Today we want to tell you about a very interesting book, published by the Italian publishing house Ripostes in 2016: I componimenti di Bruxelles. It is a beautiful collection of the devoirs written by Charlotte and Emily during their stay at the Pensionnat Heger, translated into Italian by professor Maddalena De Leo. These essays were written between 1842 and 1843, and they were regularly assigned by professor Constantin Heger, French teacher. Not only were these devoires meant to practice French, but also to learn about different kinds of writing- the Heger method, as a matter of fact, consisted of three steps: first, a dictation from the works of famous French authors either contemporary or from the 1600s-1700s, then the analysis of their ways of writing, and eventually the composition of a personal essay which had to maintain the style of the original piece.

Professor de Leo has chosen for this collection 29 devoirs, all preceded by an explanatory introduction, and some of them have been published in both Charlotte and Emily’s version– this is one of the most interesting aspects of I componimenti di Bruxelles, because these essays give us the chance to see clearly the sharp difference in style and thought between the two sisters. In her introduction, Maddalena De Leo also tells us about the different relationships they had with their professor: Emily’s intense expressivity was difficult to manage, and she often argued with her mentor; on the contrary, Charlotte was more disciplined at the beginning and followed the advice of Monsieur Heger, developing little by little her own style while becoming more resolved and self-confident. Heger is especially remembered for the influence he had on Charlotte, but his role in the sisters’ lives goes beyond the admiration, since he showed them for the first time how to use their talent as writers.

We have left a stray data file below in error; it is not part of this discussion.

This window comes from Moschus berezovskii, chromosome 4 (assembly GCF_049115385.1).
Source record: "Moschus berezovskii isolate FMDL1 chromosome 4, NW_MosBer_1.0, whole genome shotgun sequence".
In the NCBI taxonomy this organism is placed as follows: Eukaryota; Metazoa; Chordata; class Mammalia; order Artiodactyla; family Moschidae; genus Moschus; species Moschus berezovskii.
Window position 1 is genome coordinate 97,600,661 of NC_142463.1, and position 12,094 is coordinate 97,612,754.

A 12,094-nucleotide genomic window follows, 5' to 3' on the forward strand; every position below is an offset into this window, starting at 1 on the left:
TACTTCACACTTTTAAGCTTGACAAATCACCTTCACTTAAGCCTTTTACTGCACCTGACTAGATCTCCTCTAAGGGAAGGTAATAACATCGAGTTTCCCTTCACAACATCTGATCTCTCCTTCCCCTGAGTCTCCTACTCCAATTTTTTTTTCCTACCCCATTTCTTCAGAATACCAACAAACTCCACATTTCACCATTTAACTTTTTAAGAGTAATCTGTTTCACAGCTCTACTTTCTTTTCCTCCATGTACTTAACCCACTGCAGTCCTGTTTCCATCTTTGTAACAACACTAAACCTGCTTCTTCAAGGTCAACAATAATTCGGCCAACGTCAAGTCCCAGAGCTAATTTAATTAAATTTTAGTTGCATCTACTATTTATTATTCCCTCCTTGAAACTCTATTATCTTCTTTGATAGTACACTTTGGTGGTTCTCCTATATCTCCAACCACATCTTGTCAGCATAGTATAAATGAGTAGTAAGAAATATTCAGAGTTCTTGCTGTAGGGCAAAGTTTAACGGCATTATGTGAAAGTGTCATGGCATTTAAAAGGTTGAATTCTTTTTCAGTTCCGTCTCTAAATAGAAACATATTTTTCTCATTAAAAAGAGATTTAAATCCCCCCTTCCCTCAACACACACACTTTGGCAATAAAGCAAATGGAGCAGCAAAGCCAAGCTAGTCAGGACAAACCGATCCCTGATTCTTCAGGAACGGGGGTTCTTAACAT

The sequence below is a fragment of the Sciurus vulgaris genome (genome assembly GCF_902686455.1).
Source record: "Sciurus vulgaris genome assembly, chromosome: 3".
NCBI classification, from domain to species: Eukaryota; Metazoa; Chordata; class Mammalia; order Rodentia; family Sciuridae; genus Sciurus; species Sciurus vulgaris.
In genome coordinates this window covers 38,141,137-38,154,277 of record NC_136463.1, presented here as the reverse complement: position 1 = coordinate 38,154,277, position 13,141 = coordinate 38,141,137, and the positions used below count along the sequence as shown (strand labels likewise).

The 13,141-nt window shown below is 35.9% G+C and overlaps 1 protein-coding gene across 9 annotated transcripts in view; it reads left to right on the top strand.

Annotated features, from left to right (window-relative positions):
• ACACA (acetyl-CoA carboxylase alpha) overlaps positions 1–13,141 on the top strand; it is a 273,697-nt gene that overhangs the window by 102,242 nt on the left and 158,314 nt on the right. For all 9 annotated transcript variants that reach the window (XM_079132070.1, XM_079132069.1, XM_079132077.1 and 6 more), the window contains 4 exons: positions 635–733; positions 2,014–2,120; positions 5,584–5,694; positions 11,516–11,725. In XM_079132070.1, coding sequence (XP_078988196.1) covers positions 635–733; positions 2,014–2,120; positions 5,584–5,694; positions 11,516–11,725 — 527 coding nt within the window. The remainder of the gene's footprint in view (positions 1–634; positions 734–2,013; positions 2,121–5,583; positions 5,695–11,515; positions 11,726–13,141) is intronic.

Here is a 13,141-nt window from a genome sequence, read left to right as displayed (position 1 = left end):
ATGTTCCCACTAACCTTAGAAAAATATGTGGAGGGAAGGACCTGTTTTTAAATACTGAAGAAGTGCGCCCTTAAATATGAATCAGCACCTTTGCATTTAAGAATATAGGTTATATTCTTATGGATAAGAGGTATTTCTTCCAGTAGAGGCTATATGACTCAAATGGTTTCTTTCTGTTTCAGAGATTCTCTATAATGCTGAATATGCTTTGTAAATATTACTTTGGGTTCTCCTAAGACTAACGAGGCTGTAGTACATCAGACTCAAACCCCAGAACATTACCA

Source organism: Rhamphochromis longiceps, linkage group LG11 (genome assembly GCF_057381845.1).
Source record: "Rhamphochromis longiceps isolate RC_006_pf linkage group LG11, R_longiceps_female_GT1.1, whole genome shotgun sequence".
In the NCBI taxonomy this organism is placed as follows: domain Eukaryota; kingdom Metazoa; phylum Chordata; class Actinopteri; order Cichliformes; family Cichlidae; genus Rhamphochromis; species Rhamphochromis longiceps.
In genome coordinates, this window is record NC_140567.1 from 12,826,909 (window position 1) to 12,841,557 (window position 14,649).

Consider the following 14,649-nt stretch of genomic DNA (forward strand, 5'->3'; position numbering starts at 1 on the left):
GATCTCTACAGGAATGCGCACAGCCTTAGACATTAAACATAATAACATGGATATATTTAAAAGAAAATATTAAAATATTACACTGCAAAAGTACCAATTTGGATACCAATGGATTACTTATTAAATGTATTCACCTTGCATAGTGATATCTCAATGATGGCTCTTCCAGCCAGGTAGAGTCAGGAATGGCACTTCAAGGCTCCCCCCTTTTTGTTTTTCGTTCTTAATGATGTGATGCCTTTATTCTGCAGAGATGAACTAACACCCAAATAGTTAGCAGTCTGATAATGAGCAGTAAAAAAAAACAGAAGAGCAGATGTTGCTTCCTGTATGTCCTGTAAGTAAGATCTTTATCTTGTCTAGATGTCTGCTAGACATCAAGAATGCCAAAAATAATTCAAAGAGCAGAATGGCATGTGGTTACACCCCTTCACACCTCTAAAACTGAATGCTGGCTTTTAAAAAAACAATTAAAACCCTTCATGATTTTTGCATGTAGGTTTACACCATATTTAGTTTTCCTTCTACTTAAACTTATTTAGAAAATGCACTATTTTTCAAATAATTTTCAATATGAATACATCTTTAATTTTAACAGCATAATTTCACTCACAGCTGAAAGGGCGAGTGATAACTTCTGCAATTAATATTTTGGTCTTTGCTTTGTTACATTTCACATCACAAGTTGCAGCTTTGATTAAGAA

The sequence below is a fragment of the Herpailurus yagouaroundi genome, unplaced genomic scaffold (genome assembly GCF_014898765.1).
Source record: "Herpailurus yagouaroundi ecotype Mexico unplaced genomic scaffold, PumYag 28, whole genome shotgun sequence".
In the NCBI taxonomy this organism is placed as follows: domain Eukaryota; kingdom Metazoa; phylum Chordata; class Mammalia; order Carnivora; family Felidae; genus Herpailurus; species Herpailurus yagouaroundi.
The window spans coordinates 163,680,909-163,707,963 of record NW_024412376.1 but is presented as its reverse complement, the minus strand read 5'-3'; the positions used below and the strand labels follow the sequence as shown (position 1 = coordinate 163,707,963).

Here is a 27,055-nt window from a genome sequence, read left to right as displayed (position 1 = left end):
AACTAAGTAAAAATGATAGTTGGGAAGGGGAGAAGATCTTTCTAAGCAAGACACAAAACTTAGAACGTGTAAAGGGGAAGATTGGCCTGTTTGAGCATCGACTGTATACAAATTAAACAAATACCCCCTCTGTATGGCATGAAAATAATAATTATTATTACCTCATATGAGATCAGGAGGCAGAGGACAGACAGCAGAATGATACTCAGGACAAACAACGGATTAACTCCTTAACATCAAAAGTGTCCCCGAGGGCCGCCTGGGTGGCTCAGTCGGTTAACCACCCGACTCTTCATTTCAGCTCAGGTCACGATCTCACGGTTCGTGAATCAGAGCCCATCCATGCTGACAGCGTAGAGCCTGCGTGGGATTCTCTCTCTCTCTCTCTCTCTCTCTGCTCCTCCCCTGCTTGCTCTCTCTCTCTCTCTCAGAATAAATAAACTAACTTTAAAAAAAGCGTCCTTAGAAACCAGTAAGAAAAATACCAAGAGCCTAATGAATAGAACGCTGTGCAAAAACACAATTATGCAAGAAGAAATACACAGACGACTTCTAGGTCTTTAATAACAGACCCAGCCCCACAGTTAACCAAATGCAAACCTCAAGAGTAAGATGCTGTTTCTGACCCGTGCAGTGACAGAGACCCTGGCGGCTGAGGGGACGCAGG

We strongly recommend I componimenti di Bruxelles to all Italian Brontë enthusiasts. It’s extremely interesting being able to see how Charlotte’s writing style evolves, and there’s something magical about reading Emily’s prose again, being able to listen to her voice one more time, the amazing voice we thought we had lost with Wuthering Heights (her only novel).
It was in November that the Brontë sisters left Brussels to attend Aunt Branwell’s funeral, and while they’re away from the Parsonage, we suggest you have a look at their school papers and enjoy this beautiful reading.


Did you like our suggestion? Are you looking for Brontë readings to warm up the cold season? Here are some more: In the Reading Room- Le sorelle Brontë in immagini e parole: a reviewIn the Reading Room: Patrick Branwell Brontë- A ReviewIn The Reading Room: Natura e Religione, by Simona Scarfogliero – A ReviewIn The Reading Room: Charlotte Brontë, A Passionate Life (Una Vita Appassionata) – A Review.